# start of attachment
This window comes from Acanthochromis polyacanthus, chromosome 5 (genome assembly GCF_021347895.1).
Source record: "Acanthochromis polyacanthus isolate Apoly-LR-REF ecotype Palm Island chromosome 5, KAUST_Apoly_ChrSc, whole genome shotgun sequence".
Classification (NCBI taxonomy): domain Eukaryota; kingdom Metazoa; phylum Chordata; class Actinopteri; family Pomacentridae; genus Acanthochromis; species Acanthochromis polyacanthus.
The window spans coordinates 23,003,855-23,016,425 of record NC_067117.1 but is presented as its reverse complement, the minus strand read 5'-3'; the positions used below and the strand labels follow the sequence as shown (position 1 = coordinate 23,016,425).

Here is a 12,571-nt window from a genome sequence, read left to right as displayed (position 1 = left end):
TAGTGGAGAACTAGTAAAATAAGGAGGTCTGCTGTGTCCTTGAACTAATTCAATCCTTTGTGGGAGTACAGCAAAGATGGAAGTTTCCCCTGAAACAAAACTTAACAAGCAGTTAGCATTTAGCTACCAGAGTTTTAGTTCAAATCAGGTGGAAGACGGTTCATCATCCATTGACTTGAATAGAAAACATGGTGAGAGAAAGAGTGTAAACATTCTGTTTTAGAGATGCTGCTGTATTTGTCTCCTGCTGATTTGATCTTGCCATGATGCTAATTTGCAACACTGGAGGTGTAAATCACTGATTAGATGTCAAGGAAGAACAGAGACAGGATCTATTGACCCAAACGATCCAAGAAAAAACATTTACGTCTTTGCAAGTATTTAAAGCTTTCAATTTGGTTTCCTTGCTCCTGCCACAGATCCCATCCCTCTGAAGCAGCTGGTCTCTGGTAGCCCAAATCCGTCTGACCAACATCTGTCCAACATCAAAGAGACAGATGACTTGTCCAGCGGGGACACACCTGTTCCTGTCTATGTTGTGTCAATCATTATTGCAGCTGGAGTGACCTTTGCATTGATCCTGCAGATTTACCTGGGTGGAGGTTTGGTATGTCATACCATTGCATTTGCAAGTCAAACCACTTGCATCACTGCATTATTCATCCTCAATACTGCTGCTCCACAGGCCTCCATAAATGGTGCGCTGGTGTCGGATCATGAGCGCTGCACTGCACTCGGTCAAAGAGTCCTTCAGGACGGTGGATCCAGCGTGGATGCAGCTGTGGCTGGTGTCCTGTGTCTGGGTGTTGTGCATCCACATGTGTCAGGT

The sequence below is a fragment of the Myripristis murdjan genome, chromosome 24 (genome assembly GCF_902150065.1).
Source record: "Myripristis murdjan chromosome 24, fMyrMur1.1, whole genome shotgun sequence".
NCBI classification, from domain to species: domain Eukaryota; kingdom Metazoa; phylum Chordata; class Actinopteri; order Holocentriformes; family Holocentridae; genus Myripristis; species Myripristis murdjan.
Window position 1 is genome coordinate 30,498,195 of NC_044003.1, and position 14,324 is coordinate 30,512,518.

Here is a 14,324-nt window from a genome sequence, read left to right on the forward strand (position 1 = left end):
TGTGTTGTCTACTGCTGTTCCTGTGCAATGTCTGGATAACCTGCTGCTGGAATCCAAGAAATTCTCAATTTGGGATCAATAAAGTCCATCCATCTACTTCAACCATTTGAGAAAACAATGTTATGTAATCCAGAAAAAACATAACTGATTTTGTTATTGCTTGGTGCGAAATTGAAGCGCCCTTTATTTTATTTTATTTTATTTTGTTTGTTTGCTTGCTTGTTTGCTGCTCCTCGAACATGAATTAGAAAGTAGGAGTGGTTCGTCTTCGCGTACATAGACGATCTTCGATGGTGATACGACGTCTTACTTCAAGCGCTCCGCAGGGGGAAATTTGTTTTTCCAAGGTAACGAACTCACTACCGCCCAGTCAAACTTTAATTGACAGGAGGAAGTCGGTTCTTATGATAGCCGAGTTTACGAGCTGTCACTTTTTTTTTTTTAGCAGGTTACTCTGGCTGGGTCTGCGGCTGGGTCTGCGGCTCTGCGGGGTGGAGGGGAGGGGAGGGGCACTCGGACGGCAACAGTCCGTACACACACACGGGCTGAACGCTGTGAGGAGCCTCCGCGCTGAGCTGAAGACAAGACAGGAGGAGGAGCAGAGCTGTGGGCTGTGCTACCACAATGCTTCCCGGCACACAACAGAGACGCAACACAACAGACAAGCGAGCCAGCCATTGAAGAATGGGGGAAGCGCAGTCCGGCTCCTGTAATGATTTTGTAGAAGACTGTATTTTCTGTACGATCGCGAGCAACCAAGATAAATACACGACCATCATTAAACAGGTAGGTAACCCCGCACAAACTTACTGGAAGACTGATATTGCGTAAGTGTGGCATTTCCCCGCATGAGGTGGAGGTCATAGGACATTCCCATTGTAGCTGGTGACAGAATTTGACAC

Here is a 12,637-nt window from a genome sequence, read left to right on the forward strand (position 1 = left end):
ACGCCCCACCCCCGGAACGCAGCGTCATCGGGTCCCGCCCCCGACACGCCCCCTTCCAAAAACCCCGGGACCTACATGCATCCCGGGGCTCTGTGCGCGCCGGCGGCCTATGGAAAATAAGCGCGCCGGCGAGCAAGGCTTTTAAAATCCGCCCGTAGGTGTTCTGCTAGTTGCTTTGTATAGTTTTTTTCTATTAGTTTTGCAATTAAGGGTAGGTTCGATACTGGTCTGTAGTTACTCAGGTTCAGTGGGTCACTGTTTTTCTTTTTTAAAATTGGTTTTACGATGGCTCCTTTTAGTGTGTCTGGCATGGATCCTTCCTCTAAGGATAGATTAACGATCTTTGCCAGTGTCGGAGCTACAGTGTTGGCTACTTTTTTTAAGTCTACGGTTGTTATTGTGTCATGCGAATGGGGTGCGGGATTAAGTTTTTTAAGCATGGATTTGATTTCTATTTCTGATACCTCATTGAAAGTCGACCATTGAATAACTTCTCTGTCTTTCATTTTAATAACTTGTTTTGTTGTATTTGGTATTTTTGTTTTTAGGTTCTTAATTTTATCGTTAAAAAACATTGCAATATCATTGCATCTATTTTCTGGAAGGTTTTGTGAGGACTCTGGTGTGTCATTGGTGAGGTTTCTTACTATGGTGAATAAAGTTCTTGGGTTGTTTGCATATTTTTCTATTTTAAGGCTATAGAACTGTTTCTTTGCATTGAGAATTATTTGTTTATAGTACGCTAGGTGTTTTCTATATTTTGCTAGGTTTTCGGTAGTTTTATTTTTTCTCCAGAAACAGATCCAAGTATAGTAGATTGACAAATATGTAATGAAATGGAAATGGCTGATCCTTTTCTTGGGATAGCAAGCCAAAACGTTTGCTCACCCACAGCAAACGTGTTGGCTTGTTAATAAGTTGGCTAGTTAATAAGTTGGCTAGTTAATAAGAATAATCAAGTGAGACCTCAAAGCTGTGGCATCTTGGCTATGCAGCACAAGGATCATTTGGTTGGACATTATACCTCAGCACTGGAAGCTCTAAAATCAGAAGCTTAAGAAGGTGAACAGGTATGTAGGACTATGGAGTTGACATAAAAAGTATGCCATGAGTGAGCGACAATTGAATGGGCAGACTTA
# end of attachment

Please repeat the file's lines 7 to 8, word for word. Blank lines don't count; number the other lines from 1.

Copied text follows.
The sequence below is a fragment of the Myripristis murdjan genome, chromosome 24 (genome assembly GCF_902150065.1).
Source record: "Myripristis murdjan chromosome 24, fMyrMur1.1, whole genome shotgun sequence".